Taking it up a notch

journeyI was convicted today.

This morning’s sermon by Pastor Jason Perry was called “Caleb: Faith for a Lifetime.” Pastor Perry led us through a chapter from the book of Joshua in which Caleb, an 85-year-old man by this time, is recounting his experiences of taking God at His word. Caleb and Joshua were 2 of 12 scouts the Israelites sent into Canaan after God promised Israel this land was for them. Ten of the scouts brought back reports of giant people and large armies inhabiting the land. Joshua and Caleb acknowledged the challenge but were confident in their God. “We should go up and take possession of the land, for we can certainly do it,” was Caleb’s report (Numbers 13:30, NIV).

Well, Joshua and Caleb were outnumbered, and the Israelites were punished for their lack of faith. They were banished to the desert for 40 years of wandering—until that whole generation of the doubtful died off. Their children would enter the promised land that they themselves had been afraid to accept.

85 years old and still ready for battle

Joshua and Caleb would be the only members of their generation to step foot on Canaanite soil. Because of their faith. In fact, listen to Caleb talking to the younger generation of Israelites:

“So here I am today, eighty-five years old! I am still as strong today as the day Moses sent me out; I’m just as vigorous to go out to battle now as I was then. Now give me this hill country that the Lord promised me that day. You yourself heard then that the Anakites were there and their cities were large and fortified, but, the Lord helping me, I will drive them out just as he said.” (Joshua 14:10–12, NIV)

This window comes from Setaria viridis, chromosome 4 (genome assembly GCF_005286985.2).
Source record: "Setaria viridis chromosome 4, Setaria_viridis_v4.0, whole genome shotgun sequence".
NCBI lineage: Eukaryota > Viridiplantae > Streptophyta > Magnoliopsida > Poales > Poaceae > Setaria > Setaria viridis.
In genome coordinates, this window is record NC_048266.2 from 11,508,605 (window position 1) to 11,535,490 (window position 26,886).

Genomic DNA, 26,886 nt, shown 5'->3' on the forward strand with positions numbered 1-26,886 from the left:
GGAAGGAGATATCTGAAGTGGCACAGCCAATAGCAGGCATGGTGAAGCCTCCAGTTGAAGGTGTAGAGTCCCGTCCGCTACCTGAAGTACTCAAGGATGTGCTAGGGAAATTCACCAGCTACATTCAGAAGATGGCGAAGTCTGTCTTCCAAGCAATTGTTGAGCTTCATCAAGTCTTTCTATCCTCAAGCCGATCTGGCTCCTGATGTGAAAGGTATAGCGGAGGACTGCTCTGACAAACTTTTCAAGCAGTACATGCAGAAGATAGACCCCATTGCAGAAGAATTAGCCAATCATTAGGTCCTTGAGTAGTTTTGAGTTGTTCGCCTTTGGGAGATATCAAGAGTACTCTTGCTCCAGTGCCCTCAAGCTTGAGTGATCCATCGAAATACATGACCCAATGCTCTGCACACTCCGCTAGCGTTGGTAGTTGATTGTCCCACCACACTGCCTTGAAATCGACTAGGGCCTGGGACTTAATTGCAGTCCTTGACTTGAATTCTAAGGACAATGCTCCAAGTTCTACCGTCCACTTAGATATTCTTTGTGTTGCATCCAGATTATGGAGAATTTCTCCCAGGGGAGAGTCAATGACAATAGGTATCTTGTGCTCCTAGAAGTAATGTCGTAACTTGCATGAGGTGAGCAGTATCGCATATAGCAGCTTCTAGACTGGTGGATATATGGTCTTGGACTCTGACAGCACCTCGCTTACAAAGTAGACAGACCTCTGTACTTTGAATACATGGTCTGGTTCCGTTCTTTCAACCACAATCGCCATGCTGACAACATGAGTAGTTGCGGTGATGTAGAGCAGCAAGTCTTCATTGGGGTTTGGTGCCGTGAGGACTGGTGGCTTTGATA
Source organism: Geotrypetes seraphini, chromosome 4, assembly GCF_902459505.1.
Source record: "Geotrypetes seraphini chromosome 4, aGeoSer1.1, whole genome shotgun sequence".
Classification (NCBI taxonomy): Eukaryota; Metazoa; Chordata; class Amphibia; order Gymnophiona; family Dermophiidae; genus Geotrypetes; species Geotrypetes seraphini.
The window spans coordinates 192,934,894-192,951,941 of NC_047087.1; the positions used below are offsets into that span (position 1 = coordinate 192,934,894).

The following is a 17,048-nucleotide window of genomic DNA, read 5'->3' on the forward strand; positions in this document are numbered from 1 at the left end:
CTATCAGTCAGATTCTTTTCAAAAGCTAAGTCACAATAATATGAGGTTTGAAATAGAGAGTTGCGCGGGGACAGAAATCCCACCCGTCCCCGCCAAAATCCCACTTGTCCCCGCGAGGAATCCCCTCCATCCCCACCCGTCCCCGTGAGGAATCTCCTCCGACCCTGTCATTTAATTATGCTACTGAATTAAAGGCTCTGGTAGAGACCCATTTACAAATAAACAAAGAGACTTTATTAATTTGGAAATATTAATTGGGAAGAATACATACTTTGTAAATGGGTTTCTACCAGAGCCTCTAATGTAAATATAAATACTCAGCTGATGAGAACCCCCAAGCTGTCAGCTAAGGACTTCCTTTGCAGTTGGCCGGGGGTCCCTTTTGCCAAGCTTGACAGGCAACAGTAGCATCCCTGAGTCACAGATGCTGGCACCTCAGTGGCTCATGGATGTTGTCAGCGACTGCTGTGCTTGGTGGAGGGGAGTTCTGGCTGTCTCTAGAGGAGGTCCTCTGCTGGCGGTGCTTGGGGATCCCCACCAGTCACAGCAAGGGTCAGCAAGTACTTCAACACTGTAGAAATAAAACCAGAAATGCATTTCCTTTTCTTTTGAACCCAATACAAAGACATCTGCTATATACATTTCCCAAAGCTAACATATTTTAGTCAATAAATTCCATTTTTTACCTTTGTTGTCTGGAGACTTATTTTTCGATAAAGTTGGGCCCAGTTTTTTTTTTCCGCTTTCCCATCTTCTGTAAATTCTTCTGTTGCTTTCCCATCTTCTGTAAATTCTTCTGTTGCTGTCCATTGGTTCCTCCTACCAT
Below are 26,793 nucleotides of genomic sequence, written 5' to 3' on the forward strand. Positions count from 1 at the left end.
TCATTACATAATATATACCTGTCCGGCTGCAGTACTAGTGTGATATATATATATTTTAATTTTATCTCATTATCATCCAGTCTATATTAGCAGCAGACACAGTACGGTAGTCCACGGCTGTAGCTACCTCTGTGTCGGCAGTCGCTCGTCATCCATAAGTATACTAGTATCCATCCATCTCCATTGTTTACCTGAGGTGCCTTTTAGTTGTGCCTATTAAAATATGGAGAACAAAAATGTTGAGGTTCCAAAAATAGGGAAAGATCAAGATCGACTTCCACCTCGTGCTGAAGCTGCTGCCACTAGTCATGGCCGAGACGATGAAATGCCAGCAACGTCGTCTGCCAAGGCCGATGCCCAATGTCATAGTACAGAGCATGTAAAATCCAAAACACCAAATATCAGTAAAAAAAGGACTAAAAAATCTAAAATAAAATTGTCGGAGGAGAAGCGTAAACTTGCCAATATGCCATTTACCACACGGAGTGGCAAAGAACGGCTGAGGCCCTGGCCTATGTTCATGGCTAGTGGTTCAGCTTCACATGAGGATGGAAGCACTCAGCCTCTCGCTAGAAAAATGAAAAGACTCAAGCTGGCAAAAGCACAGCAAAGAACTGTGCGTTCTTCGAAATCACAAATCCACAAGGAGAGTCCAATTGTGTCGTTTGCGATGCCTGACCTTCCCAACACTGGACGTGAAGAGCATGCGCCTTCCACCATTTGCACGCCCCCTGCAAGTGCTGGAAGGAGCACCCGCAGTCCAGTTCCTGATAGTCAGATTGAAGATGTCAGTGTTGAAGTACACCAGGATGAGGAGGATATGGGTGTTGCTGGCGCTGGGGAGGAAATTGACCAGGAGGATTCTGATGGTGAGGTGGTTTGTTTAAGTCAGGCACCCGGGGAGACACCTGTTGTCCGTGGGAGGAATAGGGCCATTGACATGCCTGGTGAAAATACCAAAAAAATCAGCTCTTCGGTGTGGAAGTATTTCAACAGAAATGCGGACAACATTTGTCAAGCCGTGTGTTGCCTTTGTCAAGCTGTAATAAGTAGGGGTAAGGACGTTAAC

Do you love that? Caleb’s faith had only grown stronger during 40 years of desert waiting! He was just as confident, just as whole-hearted, just as eager to slay giants and serve God as he had ever been. Wow.

Advice for all ages

Pastor Perry’s advice to the young people of our congregation was to make God a habit now, by developing a discipline of talking and listening to Him every day through prayer and Bible reading.

His advice to the “seasoned saints” was to finish well, to never accept retirement, to find new ways to serve, to allow age to take a physical toll but never a spiritual toll.

For people in my age group—between youth and retirement—he suggested, “Take it up a notch.”

Take it up a notch?

What does that mean? For me it means I want to be more strategic about how I spend my time. I can’t pack any more into my days—I’m already overwhelmed! But “overwhelmed” is no way to go through life. So taking it up a notch means investing time in the right things.

  • It means I’ll be more careful about the clients I accept, the projects I agree to, the committees I join.
  • It means I’ll eliminate some of the blogs and e-newsletters I subscribe to, so I’ll still have time and energy to read the Bible and really think about what it says.
  • It means I won’t neglect rest, and healthy meals, and outdoor activities—because I want to be able to say when I’m 85, “I’m just as strong, just as vigorous to go out to battle, as I was 40 years ago!”